It has been about five years since Kim Yaris and I shared "The Prompting Funnel" in Who's Doing the Work? How to Say Less So Readers Can Do More. The premise of the prompting funnel is that, in the moment of supporting a student at the point of difficulty, our biggest work is actually to not do their work for them!
Questions and prompts from the top of the prompting funnel require students to do more of the work, while those at the bottom provide heavier scaffolding. Rather than supporting heavily from the moment a student encounters something tricky, we can save the questions from the bottom of the prompting funnel until students have had time to wrestle with the challenge a bit. The original prompting funnel is below.
Predictably, my thinking has evolved and my vision for the prompting funnel has expanded since its inception. More specifically, all of the research that Kari Yates and I did as we were writing our new book, Shifting the Balance: 6 Ways to Bring the Science of Reading Into the Balanced Literacy Classroom, made it clear that the last stage of the prompting funnel needed refining.
More specifically, the prompts at the bottom of the prompting funnel need to be considered based on the particular problem a student is trying to solve. For example, if a child is trying to figure out a word, prompting them to look at the print and say the sounds--and then check with the context--is the "best practice." On the other hand, if a student is trying to figure out the meaning of a word, asking them to check the context is an important bottom-of-the-prompting-funnel cue. Basically, prompts and cues from the bottom of the prompting funnel may vary based on the challenge, whether with the print or with the meaning.
This expanded version of the prompting funnel is below. You can download a bookmark of this updated prompting funnel, here.
I offer a full explanation of these revisions to the prompting funnel in the new version of the Who's Doing the Work? Online Class. I would love to have you join me for a deeper dive into this versatile and practical tool. The idea behind the prompting funnel can change the way you scaffold students when they encounter the tricky things that are within their grasp and offer them the biggest opportunities for growth.
This year, even more than ever, you may be asking, "How do I fit it all in?!"
We are, of course, in an unprecedented school year with abundant varieties of scheduling challenges. Whether you are teaching face-to-face or virtually, or in one of the million combinations of the two, you can work with even the trickiest of schedules by first stepping back to think about the big picture of your instruction.
There are two common scheduling challenges that can compromise learning in your classroom, and both can be addressed with one, simple strategy. While the solution may not be perfect--there is no "perfect" solution to seeing children only once a week or having only 20 minutes for reading instruction--it will help you keep your focus on the overall goal of your literacy instruction--helping your students become proficient in the ways they navigate the print (phonemes and graphemes) and their ability to construct meaning.
The reality is, you can’t fit "it all" in (and never could), as you are already aware--at least on some level. But each morning we begin the day and we try again to fit all the pieces into that six hours with students--or 3 hours, or 2 hours, or even 40 minutes! Inevitably, when our time is crunched, we end up cutting the same things because we have adopted the inaccurate belief that one instructional context is most important. We feel like word work is more important than read aloud, for example, so when the schedule is cut, so is read aloud. This means that our instruction is incomplete. Over time, this can form a pattern that undermines your efforts with students. In truth, your word work time will, in the long run, be much less beneficial for students if they don't get the glorious vocabulary building from read aloud.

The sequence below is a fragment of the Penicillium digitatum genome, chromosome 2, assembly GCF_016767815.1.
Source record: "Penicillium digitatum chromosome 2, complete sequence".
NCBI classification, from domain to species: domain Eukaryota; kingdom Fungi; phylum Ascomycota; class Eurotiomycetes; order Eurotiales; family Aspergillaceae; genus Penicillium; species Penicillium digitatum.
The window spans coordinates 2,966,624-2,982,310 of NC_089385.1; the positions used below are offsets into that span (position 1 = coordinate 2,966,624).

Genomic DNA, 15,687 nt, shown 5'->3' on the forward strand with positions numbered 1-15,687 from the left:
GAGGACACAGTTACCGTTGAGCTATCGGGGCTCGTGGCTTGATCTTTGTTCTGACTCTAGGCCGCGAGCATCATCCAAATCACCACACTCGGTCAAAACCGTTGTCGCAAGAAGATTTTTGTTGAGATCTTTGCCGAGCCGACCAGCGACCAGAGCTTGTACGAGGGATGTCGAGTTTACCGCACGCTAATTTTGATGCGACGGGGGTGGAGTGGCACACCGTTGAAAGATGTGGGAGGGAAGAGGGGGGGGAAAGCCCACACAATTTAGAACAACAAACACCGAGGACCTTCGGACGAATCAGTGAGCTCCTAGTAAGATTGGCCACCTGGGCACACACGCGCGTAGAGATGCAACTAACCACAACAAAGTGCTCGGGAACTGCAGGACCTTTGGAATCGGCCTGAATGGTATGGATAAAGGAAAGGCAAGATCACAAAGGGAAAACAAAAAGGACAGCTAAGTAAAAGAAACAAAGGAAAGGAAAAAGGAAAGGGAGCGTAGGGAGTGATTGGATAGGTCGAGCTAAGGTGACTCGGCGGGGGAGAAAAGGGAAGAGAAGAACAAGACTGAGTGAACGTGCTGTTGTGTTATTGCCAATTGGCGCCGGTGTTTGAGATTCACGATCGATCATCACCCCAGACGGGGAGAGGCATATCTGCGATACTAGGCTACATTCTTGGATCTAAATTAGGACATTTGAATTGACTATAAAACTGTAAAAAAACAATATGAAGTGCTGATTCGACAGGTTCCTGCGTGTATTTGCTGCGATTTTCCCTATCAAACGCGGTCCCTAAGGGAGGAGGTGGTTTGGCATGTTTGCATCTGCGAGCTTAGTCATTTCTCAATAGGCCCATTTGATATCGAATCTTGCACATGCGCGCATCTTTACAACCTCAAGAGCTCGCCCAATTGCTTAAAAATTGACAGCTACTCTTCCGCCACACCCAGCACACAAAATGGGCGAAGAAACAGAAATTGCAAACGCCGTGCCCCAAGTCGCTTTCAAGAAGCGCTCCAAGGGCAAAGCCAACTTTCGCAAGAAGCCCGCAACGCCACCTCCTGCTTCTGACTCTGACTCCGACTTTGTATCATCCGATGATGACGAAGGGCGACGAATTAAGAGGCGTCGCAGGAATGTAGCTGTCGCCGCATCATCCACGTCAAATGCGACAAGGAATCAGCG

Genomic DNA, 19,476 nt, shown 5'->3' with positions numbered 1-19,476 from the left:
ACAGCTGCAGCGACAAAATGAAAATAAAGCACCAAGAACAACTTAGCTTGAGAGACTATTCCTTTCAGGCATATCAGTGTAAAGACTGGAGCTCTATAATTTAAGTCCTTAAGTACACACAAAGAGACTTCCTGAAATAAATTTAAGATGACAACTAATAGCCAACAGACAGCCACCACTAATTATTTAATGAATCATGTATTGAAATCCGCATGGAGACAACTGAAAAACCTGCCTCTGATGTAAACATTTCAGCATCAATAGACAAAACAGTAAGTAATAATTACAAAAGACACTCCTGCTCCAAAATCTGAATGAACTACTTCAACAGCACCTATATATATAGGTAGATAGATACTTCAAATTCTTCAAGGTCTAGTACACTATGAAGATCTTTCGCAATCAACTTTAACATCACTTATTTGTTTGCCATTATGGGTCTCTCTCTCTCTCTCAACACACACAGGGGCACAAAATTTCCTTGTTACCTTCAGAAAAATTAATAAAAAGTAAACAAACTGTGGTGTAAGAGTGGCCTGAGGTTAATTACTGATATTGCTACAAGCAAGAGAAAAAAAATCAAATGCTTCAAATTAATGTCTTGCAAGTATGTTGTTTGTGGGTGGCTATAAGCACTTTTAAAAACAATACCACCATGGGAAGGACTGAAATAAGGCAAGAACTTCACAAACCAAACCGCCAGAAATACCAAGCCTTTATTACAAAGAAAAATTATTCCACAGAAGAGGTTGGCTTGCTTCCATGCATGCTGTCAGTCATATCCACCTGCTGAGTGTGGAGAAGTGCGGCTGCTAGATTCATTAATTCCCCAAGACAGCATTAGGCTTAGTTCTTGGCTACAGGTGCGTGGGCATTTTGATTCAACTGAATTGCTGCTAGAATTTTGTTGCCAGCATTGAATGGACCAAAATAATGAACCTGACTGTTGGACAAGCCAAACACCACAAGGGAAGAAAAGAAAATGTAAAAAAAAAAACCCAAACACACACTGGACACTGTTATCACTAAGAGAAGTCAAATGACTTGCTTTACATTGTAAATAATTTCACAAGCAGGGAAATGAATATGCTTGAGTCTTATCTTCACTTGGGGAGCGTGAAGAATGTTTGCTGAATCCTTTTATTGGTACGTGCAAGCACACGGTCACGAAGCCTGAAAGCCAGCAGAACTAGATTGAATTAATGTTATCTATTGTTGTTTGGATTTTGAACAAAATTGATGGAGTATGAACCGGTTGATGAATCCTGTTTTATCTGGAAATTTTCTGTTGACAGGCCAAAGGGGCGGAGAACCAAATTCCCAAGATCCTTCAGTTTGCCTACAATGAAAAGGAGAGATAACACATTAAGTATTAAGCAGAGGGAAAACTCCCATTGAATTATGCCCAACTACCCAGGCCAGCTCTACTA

The second challenge is the temptation to search for a silver bullet or to put all your eggs in one basket; choose your cliche. The tendency to favor an instructional context makes us human, but fortunately we can be systematic in planning how we spend our instructional time. For example, usually when you ask someone who teaches guided reading how they teach reading, they respond by saying that they teach guided reading. The problem with such a response is that it shows an imbalance in instruction. Guided reading was never intended to be a program. It isn’t the core. Guided reading was designed as part of a larger context, which includes independent reading, shared reading, read aloud, and word work. Guided reading is not more important than these other pieces. The tendency is to set up guided reading and let the other pieces fall into place as they do, if they do.
A relatively simple (albeit not perfect) solution to both problems of incompleteness and imbalance--which are really just two sides of the same coin--is to plan the instructional week rather than the instructional day. Practically speaking, you can plan with sticky notes and we implement with an egg timer.
Assign a sticky notes of a different color to each of the instructional contexts you want to include in your classroom. For example, shared reading may be represented by pink sticky notes, guided reading by yellow sticky notes, independent reading by green sticky notes, etc. Now do the math! Figure out a balance of instructional contexts that really works, in order to give your students a complete learning opportunity. You may only be able to teach guided reading three days a week in order to also read aloud three days a week and engage in shared reading three days a week. In fact, in some of the hybrid models teachers are grappling with right now, you may have to really narrow the amount of time you spend on each instructional context in order to teach all of them. This is, of course, less than ideal, but most of us don't get to decide the limitations on our instructional schedule, only how we spend the time within it.
While these kinds of trade-offs may seem scary (and they are when you are trying to teach five instructional contexts in thirty minutes!) they can actually make you more efficient and give you some relief from the guilt of never feeling as if you can fit "it" all in. As you experiment with this shift, you may discover, for example, that much of what you previously accomplished in guided reading may be more efficiently taught in shared. Or you may find that you were teaching every student in small-groups when some don’t need that level of scaffolding.
Once you have a week's schedule arranged, look at it as a whole. How balanced are the colors? Of course, this isn’t a rigid strategy. The time doesn’t have to be divided up into exactly equal portions. Things will vary based on the age of children, the point in the school year, etc. In general, however, does the schedule look relatively balanced and relatively complete?